Commodity Analysis

How sustainable is the cotton rally?

Rajalakshmi Nirmal | Updated on September 27, 2020 Published on September 27, 2020

Current high prices may not hold for long as mounting stock levels and lacklustre domestic demand may exert pressure on rates

The price of cotton, one of the most-traded agri commodities on exchanges, and an important gauge of economic activities, has gone up in the last two months.

This is thanks to the positive sentiment that emerged in the aftermath of crop destruction in the US caused by hurricane Sally.

The USDA’s downward revision of global cotton output, too, added to the sentiment.

The ICE (Intercontinental Exchange) Futures Cotton #2 contract, a global benchmark for cotton, is trading at 66 cents per lb, up from 60 cents in July. The price per candy in the domestic market (of Shanker-6 variety) has rallied up, too; in Rajkot, the price per candy is ₹35,000, up from ₹32,000 in July, as traders absorbed the stocks in the market by buying from CCI (Cotton Corporation of India).

That said, demand is not very strong. In India, cotton consumption has dropped by about 20 per cent over the last year due to a drop in demand from spinning mills. Output in 2019-20 season (October-September) is estimated to be higher by at least 42 lakh bales. Hence, there is excess supply. Caution is advised for cotton traders here on.

Excess supply

Given the lockdown and restrictions on movement, demand for textiles, and thus demand for cotton from spinning mills, has been lower this year.

In the 2018-19 (October-September) season, the total domestic consumption of cotton was 312 lakh bales, but in the current year, the estimate of the Cotton Association of India (CAI) is 250 lakh bales.

Exports have improved (till July 31, it was 43lakh bales) and likely to finish the year at 50 lakh bales (as per the CAI estimate), up 8 lakh bales from last year.

It isn’t, however, going to make up for the loss of 62 lakh bales in domestic consumption (250 lakh bales vs 312 lakh bales).

Thus, the 2019-20 cotton season is likely to end with a closing stock of 103 lakh bales, which is up from the initial estimates of 45-50 lakh bales.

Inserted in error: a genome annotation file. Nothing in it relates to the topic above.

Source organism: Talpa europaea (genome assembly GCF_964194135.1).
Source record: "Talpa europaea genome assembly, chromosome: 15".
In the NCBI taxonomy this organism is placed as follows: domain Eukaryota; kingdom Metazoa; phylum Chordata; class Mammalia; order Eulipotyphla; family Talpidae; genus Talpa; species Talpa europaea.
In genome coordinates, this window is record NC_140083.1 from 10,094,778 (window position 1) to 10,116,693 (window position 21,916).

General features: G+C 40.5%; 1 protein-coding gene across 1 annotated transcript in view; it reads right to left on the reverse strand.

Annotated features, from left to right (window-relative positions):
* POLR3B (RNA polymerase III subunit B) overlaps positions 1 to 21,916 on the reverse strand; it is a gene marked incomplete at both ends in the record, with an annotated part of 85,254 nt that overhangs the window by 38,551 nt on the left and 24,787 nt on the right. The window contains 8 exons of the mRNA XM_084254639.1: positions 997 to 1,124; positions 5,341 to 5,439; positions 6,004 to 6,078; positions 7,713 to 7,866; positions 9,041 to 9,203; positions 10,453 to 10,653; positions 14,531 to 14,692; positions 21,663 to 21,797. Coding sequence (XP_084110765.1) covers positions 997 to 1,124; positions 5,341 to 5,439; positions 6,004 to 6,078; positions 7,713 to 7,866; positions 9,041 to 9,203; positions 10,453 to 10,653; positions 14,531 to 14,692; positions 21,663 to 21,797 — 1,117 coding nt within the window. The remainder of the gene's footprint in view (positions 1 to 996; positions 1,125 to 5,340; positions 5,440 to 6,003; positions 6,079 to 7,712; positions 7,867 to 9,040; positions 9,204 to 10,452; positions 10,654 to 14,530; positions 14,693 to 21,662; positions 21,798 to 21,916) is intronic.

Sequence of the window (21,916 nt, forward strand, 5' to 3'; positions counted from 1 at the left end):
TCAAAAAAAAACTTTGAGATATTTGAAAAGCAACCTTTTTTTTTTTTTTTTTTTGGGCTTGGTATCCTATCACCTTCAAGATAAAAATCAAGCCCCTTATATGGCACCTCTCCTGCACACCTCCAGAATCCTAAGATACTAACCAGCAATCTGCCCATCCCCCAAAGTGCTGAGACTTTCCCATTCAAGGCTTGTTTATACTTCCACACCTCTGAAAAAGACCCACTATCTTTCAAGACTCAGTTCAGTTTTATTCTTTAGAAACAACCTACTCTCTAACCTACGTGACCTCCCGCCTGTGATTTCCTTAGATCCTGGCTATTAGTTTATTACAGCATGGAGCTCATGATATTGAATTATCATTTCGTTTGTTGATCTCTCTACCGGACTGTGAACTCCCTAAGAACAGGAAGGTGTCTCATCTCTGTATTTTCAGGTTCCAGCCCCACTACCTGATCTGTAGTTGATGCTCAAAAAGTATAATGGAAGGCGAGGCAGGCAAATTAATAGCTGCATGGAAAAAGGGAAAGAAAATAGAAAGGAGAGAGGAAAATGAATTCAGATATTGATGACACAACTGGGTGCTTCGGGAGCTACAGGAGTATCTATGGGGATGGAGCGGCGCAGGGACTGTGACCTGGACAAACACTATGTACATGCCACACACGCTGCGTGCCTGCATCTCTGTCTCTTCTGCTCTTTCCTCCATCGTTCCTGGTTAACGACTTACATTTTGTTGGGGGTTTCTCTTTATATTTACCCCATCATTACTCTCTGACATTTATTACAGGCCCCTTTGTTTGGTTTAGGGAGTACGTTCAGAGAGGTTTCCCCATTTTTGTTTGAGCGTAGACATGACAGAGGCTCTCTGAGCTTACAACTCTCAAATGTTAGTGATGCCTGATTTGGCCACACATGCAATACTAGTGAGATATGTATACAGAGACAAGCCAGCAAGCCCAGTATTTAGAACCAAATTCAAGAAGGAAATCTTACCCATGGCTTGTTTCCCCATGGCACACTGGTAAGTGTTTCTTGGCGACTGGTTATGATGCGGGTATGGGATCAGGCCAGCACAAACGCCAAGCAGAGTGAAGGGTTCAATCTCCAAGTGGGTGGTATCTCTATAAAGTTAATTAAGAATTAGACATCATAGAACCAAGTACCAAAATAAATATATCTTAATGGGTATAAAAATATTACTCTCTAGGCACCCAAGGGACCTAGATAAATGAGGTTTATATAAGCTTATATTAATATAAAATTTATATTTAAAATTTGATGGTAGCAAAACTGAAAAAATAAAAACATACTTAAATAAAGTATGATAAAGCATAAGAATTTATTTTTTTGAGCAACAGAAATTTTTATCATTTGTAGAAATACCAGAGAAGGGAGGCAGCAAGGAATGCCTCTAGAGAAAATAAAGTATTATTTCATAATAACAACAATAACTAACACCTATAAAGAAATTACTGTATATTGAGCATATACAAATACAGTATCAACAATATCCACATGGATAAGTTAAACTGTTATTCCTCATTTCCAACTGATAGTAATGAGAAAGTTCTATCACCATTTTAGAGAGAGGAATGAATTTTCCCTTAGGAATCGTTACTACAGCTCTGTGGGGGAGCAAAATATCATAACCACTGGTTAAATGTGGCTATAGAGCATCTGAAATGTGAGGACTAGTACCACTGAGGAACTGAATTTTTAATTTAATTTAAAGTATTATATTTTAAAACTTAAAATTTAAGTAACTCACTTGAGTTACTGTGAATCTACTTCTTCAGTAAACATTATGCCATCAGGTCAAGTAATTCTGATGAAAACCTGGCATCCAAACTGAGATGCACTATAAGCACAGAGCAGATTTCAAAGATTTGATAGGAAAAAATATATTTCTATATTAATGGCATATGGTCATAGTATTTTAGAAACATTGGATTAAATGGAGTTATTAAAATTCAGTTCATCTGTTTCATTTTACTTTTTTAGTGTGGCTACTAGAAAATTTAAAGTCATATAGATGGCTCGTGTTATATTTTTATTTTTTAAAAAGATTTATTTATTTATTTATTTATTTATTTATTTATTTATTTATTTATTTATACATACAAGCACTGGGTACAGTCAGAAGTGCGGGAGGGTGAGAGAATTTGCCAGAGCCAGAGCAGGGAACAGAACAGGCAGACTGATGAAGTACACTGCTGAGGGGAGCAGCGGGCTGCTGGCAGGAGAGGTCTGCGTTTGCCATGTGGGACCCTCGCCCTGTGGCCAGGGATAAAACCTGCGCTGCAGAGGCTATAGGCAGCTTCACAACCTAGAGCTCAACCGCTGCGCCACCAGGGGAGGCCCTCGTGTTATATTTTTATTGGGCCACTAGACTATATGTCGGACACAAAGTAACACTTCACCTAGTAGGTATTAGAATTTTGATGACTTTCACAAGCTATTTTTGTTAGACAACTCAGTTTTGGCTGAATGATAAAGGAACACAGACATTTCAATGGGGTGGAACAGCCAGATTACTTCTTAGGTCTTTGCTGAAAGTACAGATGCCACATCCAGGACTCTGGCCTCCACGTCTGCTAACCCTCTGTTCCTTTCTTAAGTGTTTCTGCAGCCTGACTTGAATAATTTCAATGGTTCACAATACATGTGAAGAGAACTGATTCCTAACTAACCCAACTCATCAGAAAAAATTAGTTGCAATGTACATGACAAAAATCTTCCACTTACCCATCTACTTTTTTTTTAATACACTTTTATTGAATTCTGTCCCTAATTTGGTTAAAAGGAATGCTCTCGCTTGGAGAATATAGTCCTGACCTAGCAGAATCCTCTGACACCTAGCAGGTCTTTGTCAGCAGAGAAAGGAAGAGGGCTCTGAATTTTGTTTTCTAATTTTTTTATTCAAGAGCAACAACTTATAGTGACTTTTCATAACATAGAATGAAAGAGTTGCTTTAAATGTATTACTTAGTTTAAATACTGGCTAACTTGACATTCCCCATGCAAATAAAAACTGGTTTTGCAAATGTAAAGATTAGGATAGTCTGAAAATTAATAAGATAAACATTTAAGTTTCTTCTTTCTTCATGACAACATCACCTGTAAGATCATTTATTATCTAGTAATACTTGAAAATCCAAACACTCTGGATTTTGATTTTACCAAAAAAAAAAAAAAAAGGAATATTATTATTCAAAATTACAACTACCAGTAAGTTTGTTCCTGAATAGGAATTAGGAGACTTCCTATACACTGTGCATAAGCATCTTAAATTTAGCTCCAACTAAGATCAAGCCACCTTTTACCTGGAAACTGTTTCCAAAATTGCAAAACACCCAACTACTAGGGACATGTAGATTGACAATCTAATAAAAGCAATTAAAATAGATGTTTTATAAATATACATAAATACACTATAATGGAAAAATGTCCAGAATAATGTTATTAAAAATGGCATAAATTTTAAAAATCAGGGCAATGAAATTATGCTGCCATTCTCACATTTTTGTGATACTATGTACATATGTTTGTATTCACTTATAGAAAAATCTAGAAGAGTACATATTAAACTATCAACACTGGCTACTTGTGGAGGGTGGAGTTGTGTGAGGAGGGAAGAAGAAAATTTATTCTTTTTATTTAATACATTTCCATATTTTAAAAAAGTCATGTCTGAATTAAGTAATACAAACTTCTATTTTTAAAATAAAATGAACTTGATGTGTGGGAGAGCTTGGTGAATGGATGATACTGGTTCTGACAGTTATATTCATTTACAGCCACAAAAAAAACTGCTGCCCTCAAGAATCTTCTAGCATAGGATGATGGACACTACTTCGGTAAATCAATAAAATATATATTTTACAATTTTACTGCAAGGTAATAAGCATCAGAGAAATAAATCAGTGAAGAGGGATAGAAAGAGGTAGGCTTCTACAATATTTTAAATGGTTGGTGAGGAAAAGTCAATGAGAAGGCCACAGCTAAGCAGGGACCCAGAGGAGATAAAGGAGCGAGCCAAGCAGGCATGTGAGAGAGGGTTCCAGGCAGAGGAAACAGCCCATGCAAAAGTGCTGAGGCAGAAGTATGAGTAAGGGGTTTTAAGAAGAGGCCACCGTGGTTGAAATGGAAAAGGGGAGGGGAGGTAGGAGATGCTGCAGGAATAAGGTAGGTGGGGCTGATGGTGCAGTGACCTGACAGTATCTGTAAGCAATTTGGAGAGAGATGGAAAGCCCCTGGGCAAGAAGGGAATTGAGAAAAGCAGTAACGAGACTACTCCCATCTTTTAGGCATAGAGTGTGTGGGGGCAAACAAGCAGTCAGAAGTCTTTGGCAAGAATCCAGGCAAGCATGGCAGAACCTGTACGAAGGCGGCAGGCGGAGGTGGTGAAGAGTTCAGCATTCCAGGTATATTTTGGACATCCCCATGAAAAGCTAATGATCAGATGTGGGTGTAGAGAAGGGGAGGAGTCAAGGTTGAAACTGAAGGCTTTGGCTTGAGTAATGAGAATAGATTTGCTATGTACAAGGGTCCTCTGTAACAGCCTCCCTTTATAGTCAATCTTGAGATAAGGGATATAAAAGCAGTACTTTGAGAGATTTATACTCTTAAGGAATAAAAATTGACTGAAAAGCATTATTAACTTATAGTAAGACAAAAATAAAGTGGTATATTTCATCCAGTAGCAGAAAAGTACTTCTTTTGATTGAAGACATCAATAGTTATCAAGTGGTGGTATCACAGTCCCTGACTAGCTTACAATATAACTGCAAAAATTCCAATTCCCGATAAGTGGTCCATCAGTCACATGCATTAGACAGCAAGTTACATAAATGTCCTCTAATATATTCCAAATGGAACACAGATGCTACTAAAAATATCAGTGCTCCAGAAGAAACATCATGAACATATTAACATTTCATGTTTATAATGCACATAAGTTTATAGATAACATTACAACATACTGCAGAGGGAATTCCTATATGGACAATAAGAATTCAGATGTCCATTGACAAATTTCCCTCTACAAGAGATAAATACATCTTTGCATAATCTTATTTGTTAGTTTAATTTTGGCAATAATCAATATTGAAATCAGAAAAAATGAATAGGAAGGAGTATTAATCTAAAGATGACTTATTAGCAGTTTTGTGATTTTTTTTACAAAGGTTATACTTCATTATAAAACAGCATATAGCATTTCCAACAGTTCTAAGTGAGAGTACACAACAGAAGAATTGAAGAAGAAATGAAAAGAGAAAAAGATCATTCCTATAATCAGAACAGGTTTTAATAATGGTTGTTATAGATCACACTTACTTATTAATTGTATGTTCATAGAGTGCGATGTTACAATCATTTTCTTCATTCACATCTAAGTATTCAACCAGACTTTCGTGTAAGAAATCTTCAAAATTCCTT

A USDA report released early this month indicated a small drop in the closing stock of cotton for 2020-21 — from 104.91 million bales to 103.81 million bales. It is still the highest since 2014-15.

The dispute between the USDA and the CAI over India’s cotton closing stock for 2019-20 (August-July) has not been sorted out.

Though the USDA in its recent report revised downwards India’s closing stock estimates from 19.2 million US bales to 17.86 million US bales for 2019-20 (August-July), it is still higher than the estimates of CAI at 11.2 million US bales.

However, the move by USDA to correct the closing stock numbers by about 2 million US bales has kindled positive sentiment in the Indian market in the last two weeks and helped prices.

That said, investors and traders need to be cautious here on as new crop arrivals are set to begin. According to the data of the Ministry of Agriculture (issued on September 18), the cotton acreage in the kharif season reached about 129.47 lakh hectares compared with 127.09 lakh hectares last year, with Telangana, Karnataka, Punjab and Haryana reporting higher areas.

While CAI’s estimate of output is about 354.5 lakh bales, market estimates are around 380 lakh bales. This is despite a drop in acreage in Gujarat.

Procurement

In 2019-20, the CCI procured about 107 lakh bales, probably the highest ever in a year since it started procurement operation.

It was apprehended that CCI might not be able to sell the stock, but the corporation succeeded by offering price discounts. It sold about 50 lakh bales in the last few months.

Now, there is space available with CCI to procure the current season’s crops. But one has to wait and watch as to when the CCI will start the procurement and lift prices.

Outlook

Cotton price may remain soft for the next three months. Fresh arrivals may start by mid-October, and chances are that prices may come under pressure because of higher market supplies and poor quality of cotton in the first few weeks as farmers bring in the fibre with high moisture.

Factors to watch out are the rupee-dollar exchange rate, the global cotton prices and physical market demand.

If international prices remain at 65-70 cents per pound and exchange rate is around 73-74, cotton exports from India will continue to be good. That said, there is no trigger for prices to move higher immediately.

On the demand front, many spinning mills are still functioning only at 60-70 per cent capacity utilisation because of labour shortage, and don’t see labourers returning before Diwali. While there is some damage to cotton crops in Maharashtra because of rain, overall, the khariff output is likely to be higher. So, the market will continue to remain over-supplied in the short to medium term (next six months).

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Published on September 27, 2020
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